The 34th anniversary of EDSA People Power, the mass uprising of Filipinos who gathered at the capital’s main highway to call for the downfall of a tyrant, is being celebrated today.
The commemoration of the Philippines’ legacy to world history is set amidst a Covid-19 scare that discourages mass gatherings, a media environment that has shades of Martial Law-like strikes on press freedom, and a prevailing stigma on the color yellow that was once the symbol of the Philippine nation’s brave stance against a dictatorship.
EDSA People Power had Filipinos stirring across the nation and the world – and the world was abuzz at it watched the developing story that was tagged as “the Philippines teaching the world what is democracy”.
People gathered on EDSA Highway showed defiance in the face of soldiers, guns, and tanks that were gathered around them and awaiting the signal to strike down the mass assembly. Now-iconic snapshots revealed many aspects of the brave stance of the people: flowers being placed as corks on guns, smiles exchanged between rallyists and soldiers, and food being shared across the lines between the people and the military.
February 25, 1986, marked the day of victory of what is also known as the EDSA Revolution EDSA Revolution, the 4-day revolt that started on February 22 along Epifanio De Los Santos Avenue (EDSA) in Metro Manila and spread throughout the capital and across the nation including but not limited to Cebu, Iloilo, Davao, in similar gatherings that called for then-President Ferdinand Marcos to vacate the Malacanang Palace post which he held for 21 years.
Thirty-four years ago today, Marcos was forced to give up and left for the United States as a new president assumed office. The first woman President of the Philippines, Corazon Aquino, was finally sworn into office after being declared the winner of the February 1986 Snap Presidential Elections that the Marcoses ignored.
And people and nations started looking to the Philippines as a model of a movement of resistance against tyrannical rule.
WHEN YELLOW MEANT COURAGE
Corazon Aquino was the wife of assassinated opposition leader Benigno “Ninoy” Aquino Jr. whose death triggered the peaking of the decades-long opposition to the dictatorship in the Philippines that included the First Quarter Storm in 1970, growing unrest among the masses who took up arms in their fight for justice, political demonstrations, multi-sectoral alliances, and more.
Ninoy Aquino was living in exile in America after being imprisoned for several years in the Philippines. He sought to return but his pleas were refused by the state. He was warned of meeting imprisonment or death when he does return but Aquino insisted on coming back despite threats to his life and was quoted saying his now-iconic statement, “the Filipino is worth dying for.” Anticipating his return, the opposition once again brandished the color yellow of Ninoy’s political party to signify defiance and the song “Tie a Yellow Ribbon” accompanied the movement to welcome home the Marcos rival.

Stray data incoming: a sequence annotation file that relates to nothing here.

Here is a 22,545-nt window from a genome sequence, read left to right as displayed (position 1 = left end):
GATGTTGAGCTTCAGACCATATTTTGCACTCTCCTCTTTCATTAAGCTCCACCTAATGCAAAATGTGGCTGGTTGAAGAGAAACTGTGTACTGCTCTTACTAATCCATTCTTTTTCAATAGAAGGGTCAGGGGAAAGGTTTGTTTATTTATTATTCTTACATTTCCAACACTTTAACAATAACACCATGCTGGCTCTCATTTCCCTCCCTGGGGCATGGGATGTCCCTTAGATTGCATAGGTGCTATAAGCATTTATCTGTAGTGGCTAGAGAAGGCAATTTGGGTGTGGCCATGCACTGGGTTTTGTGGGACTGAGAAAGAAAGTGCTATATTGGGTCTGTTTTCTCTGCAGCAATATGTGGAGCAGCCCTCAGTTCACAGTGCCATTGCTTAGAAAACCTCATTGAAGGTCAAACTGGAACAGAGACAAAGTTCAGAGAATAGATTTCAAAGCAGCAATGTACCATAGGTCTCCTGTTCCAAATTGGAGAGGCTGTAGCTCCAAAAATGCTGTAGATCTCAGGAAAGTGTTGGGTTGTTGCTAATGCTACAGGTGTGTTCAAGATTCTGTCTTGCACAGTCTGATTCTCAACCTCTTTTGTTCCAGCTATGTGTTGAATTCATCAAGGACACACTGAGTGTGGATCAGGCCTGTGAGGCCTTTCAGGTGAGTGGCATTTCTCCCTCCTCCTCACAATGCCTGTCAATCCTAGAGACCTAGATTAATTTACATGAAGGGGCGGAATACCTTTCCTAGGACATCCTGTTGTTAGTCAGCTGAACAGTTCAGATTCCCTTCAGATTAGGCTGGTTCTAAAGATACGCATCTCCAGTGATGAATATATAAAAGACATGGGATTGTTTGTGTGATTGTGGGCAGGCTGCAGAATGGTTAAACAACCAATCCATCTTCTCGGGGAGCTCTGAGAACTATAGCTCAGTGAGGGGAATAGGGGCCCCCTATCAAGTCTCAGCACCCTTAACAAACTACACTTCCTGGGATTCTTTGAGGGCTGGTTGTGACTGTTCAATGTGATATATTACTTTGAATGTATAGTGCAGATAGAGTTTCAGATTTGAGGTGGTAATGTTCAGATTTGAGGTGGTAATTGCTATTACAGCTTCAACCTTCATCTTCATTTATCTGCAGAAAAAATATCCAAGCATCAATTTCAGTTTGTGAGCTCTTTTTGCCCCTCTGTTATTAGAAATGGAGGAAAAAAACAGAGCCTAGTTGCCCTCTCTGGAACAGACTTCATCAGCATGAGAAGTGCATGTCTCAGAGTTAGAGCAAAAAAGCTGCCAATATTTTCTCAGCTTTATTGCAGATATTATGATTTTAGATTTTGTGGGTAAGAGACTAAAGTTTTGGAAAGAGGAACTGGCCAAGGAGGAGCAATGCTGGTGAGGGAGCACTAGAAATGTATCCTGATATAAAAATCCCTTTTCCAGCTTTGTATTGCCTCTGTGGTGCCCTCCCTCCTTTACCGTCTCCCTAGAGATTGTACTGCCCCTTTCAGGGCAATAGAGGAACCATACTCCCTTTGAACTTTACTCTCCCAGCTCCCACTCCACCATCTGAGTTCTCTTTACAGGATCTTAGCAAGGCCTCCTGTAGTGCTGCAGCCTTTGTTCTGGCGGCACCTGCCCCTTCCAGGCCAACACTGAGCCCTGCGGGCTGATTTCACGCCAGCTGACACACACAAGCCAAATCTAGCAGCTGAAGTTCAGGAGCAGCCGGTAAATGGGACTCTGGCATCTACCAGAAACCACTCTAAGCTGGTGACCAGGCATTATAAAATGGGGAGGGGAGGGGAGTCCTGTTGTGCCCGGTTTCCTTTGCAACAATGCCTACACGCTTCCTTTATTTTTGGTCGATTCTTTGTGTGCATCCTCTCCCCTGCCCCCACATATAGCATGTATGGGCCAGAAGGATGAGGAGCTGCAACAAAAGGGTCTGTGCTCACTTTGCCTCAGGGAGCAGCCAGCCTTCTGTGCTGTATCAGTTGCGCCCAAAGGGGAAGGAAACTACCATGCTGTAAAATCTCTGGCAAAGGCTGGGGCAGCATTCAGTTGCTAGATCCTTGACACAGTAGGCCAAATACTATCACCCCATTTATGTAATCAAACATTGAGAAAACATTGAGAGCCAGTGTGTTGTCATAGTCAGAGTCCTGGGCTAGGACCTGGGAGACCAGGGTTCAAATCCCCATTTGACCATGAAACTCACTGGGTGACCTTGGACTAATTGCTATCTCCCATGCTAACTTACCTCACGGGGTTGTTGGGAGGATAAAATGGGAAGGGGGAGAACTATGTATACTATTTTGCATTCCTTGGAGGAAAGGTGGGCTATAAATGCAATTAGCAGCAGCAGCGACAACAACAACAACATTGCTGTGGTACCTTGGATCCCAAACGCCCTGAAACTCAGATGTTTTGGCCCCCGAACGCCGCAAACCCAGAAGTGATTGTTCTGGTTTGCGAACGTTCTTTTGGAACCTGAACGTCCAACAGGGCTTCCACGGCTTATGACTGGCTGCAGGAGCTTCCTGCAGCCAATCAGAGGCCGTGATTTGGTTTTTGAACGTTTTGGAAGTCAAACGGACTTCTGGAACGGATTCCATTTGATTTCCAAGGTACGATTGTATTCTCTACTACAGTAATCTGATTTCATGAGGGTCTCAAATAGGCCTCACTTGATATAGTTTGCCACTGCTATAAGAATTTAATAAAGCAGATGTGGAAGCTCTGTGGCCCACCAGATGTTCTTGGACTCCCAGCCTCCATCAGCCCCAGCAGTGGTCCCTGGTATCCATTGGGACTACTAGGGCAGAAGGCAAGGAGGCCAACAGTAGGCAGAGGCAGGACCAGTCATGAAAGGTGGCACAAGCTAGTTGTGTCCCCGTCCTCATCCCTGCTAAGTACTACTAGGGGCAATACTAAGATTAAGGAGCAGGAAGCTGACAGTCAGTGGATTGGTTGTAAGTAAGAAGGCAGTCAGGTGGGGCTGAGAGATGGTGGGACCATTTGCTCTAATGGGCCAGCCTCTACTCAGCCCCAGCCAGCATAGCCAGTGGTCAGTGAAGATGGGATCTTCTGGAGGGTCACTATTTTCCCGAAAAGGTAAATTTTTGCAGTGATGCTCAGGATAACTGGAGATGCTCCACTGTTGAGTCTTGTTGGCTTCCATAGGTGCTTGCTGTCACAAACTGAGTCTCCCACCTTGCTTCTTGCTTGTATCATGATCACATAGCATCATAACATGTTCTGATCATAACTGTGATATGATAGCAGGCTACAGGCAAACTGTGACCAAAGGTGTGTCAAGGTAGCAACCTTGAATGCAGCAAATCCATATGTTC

Traveling under an alias, Aquino finally returned to his homeland on August 21, 1983, only to be shot dead by a trigger that launched more massive protests that eventually led to Marcos agreeing to a snap presidential election with Ninoy’s widow, Corazon. Challenging the president as she brandished the color yellow in her campaign, Corazon Aquino won the people’s votes. When the people’s voice was ignored by Marcos, events escalated and eventually culminated in the EDSA People Power of February 1986.
The four days of February 1986 are recorded in Philippine history as the culmination of many years of opposition in various sectors of the society. Attempts at historical revisionism downplayed the struggle, setting aside the deaths, the missing, the injustice, the gag placed on media by martial law.
The EDSA People Power was an unprecedented mass movement of people who defied the sitting government which it declared as having lost the elections to the wife of his slain avowed rival in politics. The four days were historic for the ousting of a president without resorting to violence that typically accompanies revolts.
The Philippines’ People Power was a victory not only for Filipinos but for other nations who were shown the way to unseat tyrants who ignored the people’s voice. People Power became a concept that rang throughout the world, prompting CBS News reporter Bob Simon to say on air, “We Americans like to think we taught the Filipinos democracy. Well, tonight they are teaching the world.”
SEND CHEERS in the comments below to the Filipino nation for its legacy of People Power to topple tyrants!
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